Have Yourself a Riotous Little Christmas

The week of Christmas has arrived as usual, in all of its excess and finery—cookies are abundant in quantity and variety, gift exchanges are in overdrive (The kids need how many gifts for different events this year? I’m not sure I have another white elephant or ugly sweater left in me!), and here in Minnesota, even the weather is being a little “extra.” 

But in my family, being a little extra at Christmas is all a part of the celebration. In fact, it’s pretty much how we roll. 

A young man recently visited our home, surveying its multiple Christmas trees (five in various sizes is the present count) and twinkling lights around every corner and inquired, “Where do you keep all of this stuff?” I feel a little sheepish when I think about it, but it’s true. Our home is adorned with merriment everywhere, from a collection of Christmas dishes at the dinner table and a kitchen drawer stocked with Christmas dish towels to special soaps, candles, and even bathroom decor. 

His question, while not asked with negative intent, made me stop and think, as little Cindy Lou Who mused to her dad in the live action movie version of The Grinch, “You and mom and everyone getting all kerbobbled . . . doesn’t this seem . . . superfluous?”1 (Speaking of which, watching and profusely quoting that film at Christmas is one of our approximately twelve thousand family traditions.)

Doesn’t it? Seem superfluous, I mean? 

Riotous Praise

Maybe not. You see, I have a theory: I don’t think Christians can over celebrate the birth of Jesus the King.

The thought first came to me last month when my ladies’ Bible study was immersed in Psalm 33. As a person who loves music, I was particularly captivated by verses 1–3: 

Rejoice in the LORD, you righteous ones;
praise from the upright is beautiful.
Praise the LORD with the lyre;
make music to him with a ten-stringed harp.
Sing a new song to him;
play skillfully on the strings, with a joyful shout.

As we considered the progression from beautiful praise to praise with the lyre, to praise with a ten-stringed harp, to singing a new song, to playing skillfully on strings, then finally a joyful shout, a friend described the scene as one of “riotous praise.”

Riotous praise. Before you conjure up fiery images of ransacked buildings, violence, and over-excited debauchery, I’m not talking about that kind of riotous. Take a look at the second definition of the word: “ABUNDANT, EXUBERANT,” and its sample sentence: “The garden was riotous with flowers.”2 Does that help? Picture so many flowers it’s almost obnoxious. What business has a single garden producing so many exquisite blooms?!?

Now back to Psalm 33, What business do sinful people have in singing such exuberant praise? It turns out they (we) have every business, because we’re forgiven, saved, and redeemed by the God who made the heavens by His Word and “all the stars, by the breath of his mouth” (Psalm 33:6).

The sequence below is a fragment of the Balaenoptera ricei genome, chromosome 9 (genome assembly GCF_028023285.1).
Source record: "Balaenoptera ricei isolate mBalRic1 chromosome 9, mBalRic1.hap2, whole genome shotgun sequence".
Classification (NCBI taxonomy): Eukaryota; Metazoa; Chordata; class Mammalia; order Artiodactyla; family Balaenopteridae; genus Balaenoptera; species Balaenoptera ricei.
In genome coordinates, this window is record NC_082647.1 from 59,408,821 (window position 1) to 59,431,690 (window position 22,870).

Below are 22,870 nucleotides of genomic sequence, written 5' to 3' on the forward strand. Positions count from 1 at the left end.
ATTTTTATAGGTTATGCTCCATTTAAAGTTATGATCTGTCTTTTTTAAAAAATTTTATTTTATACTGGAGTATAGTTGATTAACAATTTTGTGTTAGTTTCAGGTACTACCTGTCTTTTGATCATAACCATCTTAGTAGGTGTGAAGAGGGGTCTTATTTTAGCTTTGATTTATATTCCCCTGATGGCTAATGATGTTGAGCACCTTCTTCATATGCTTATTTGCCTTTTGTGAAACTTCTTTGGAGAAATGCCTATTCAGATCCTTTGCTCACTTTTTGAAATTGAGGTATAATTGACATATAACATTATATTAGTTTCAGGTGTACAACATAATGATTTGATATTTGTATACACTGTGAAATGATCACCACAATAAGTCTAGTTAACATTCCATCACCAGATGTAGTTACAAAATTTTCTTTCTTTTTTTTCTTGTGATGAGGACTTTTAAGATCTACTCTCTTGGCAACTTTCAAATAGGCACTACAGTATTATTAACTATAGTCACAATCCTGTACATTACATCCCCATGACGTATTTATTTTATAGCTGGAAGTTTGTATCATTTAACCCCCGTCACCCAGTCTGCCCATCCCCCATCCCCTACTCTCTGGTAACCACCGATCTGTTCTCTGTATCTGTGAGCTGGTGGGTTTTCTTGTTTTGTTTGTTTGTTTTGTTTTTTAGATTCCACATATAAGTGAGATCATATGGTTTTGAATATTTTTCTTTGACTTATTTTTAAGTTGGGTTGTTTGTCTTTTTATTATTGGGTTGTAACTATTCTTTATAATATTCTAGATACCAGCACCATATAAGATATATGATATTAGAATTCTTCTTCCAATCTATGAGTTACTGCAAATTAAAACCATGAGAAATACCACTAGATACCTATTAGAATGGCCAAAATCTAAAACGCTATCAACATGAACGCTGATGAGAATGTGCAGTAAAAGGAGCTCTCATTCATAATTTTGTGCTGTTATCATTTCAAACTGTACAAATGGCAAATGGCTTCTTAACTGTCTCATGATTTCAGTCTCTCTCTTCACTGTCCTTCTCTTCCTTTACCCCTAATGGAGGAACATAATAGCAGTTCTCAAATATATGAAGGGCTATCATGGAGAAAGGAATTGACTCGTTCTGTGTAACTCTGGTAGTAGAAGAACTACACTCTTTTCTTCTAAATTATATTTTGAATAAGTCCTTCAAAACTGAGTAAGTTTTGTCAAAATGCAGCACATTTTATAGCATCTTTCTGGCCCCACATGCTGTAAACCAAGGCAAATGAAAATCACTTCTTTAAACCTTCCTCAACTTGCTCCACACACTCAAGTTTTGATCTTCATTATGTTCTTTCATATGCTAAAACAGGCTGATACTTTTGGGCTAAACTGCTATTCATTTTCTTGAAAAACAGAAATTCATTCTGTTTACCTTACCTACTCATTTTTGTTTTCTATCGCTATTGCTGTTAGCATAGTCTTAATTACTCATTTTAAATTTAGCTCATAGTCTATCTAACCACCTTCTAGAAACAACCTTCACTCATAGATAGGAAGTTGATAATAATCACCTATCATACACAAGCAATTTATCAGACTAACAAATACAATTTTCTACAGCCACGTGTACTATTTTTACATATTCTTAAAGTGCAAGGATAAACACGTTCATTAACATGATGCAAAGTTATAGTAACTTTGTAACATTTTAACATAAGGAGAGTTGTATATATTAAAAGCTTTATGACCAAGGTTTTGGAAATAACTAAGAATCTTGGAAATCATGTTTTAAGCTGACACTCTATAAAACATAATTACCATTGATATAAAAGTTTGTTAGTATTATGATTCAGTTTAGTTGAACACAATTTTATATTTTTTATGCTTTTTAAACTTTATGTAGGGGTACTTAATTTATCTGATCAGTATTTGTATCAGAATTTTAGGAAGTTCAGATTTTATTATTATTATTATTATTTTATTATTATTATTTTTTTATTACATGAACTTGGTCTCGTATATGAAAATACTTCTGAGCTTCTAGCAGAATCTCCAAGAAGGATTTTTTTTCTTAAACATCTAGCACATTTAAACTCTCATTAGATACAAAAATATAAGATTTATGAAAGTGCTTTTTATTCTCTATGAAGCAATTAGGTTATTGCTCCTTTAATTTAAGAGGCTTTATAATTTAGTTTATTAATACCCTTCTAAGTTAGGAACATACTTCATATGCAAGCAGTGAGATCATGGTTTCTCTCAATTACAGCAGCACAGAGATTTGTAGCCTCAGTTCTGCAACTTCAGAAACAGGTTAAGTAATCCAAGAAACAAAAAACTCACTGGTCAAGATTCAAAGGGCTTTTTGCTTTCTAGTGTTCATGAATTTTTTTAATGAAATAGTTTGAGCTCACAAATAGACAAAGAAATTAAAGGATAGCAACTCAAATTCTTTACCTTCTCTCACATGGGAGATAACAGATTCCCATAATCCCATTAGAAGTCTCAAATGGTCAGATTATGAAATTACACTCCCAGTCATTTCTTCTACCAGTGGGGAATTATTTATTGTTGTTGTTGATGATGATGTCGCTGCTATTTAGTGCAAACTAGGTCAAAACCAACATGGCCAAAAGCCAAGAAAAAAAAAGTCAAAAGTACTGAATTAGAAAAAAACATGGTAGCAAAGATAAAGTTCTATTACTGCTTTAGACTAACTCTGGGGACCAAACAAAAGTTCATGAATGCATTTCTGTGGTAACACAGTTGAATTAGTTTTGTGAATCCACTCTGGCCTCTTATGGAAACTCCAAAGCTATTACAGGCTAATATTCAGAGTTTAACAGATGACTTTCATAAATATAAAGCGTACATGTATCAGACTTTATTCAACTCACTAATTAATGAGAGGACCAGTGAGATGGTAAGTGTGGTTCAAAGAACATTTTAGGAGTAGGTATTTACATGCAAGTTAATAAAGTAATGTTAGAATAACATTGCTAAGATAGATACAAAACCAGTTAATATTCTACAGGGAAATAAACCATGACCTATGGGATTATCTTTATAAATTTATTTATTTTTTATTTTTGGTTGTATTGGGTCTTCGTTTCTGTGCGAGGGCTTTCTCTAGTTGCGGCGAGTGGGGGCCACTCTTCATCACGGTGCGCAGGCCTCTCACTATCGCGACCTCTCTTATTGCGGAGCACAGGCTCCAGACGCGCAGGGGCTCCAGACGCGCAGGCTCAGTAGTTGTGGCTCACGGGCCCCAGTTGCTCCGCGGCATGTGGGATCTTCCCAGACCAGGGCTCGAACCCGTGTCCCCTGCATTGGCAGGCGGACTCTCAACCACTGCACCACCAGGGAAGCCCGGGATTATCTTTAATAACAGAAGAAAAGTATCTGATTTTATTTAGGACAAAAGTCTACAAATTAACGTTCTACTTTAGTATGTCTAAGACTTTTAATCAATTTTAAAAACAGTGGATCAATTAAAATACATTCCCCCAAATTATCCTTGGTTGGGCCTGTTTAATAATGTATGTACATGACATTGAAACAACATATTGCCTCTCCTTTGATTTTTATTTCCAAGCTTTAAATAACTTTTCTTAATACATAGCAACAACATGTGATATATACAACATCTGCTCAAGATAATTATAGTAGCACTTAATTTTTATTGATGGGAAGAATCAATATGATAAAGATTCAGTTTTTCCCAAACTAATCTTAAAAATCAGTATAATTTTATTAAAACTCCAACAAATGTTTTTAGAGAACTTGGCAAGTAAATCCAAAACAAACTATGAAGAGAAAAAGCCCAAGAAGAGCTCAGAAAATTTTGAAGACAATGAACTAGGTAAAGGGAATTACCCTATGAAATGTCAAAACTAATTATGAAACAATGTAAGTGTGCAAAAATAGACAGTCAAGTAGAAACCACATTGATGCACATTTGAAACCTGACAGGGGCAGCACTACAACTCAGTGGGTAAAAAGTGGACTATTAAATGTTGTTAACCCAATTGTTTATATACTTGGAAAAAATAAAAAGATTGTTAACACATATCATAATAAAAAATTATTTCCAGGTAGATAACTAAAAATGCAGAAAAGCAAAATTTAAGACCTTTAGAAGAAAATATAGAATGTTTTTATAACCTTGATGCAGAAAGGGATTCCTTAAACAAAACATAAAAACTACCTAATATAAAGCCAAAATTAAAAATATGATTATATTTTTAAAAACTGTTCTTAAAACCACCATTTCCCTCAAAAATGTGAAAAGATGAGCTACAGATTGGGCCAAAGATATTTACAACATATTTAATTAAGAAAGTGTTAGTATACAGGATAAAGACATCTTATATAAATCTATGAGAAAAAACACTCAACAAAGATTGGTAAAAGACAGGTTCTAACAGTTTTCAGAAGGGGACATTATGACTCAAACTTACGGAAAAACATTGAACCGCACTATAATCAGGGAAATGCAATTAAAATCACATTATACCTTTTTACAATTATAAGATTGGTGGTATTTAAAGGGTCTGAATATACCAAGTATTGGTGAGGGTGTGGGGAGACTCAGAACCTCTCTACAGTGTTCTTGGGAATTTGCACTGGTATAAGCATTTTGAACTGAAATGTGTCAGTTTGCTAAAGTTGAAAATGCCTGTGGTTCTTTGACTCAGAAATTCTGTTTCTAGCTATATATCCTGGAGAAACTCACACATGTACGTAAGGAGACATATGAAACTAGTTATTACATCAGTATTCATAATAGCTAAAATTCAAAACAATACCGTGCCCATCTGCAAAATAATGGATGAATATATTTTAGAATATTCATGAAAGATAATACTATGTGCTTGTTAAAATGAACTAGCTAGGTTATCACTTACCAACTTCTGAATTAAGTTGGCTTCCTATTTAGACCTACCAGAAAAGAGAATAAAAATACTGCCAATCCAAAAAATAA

After the Blank Page

Fast forward in your Bible about a thousand years from the penning of Psalm 33 and you’ll find that the riotous praise died down a bit. In fact, you’ll find the deafening silence of what Robert Wolgemuth wrote about recently: the blank page in your Bible.

This empty page represents a waiting people. For 400 years. A nation pacing back and forth . . . hoping, longing, impatient. "Where IS our Savior?" they must have whined a million times.

You and I have things written on our prayer lists; requests that have not been answered. Or things we wish would go away. And they don’t. We’re waiting. It feels like God is late.

Christmas is nothing if not a bold reminder that the Savior has come. He is here. No more waiting.3

Imagine! After some 400 years of silence, as the events retold in the early chapters of the Gospels began to unfold, the blank page became a thing of the past—a mere footnote in the annals of biblical history. And with the helpless cry of a virgin-born babe, a sequence of events was set in motion that would rewrite—and “re-right”—all of history, forevermore.

I don’t know what it looked like for Matthew, Mark, Luke, and John (or their scribes) to sit down with pen in hand and the Holy Spirit in heart and begin to write, but in my mind’s eye their words are emblazoned with fire after so many years of the cold, blank page:

  • “An account of the genealogy of Jesus Christ, the Son of David, the Son of Abraham . . . ” (Matt. 1:1)
  • “The beginning of the gospel of Jesus Christ, the Son of God. . . . ” (Mark 1:1)
  • “Many have undertaken to compile a narrative about the events that have been fulfilled among us . . .” (Luke 1:1)
  • “In the beginning was the Word, and the Word was with God, and the Word was God. . . . ” (John 1:1)

After four centuries of silence, their words ushered in a New Testament of new life, the redemption of the blank page for all time. All because of the One we celebrate at Christmas. All because of Jesus the King. If there were ever a cause for riotous celebration it must—it must—be this. 

What Can We Give Him?